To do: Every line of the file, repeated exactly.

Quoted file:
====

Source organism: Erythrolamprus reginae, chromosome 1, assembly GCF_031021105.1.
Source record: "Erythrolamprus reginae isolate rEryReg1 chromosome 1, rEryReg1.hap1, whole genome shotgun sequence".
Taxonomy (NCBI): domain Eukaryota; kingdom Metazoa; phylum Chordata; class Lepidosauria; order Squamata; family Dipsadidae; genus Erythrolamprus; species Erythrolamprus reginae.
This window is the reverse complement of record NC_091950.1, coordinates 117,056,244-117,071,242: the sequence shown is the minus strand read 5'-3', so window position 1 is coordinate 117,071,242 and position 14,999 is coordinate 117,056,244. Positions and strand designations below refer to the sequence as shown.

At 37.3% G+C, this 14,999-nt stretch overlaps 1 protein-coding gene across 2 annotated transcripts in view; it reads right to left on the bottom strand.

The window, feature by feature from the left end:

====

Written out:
Source organism: Erythrolamprus reginae, chromosome 1, assembly GCF_031021105.1.
Source record: "Erythrolamprus reginae isolate rEryReg1 chromosome 1, rEryReg1.hap1, whole genome shotgun sequence".
Taxonomy (NCBI): domain Eukaryota; kingdom Metazoa; phylum Chordata; class Lepidosauria; order Squamata; family Dipsadidae; genus Erythrolamprus; species Erythrolamprus reginae.
This window is the reverse complement of record NC_091950.1, coordinates 117,056,244-117,071,242: the sequence shown is the minus strand read 5'-3', so window position 1 is coordinate 117,071,242 and position 14,999 is coordinate 117,056,244. Positions and strand designations below refer to the sequence as shown.

At 37.3% G+C, this 14,999-nt stretch overlaps 1 protein-coding gene across 2 annotated transcripts in view; it reads right to left on the bottom strand.

The window, feature by feature from the left end: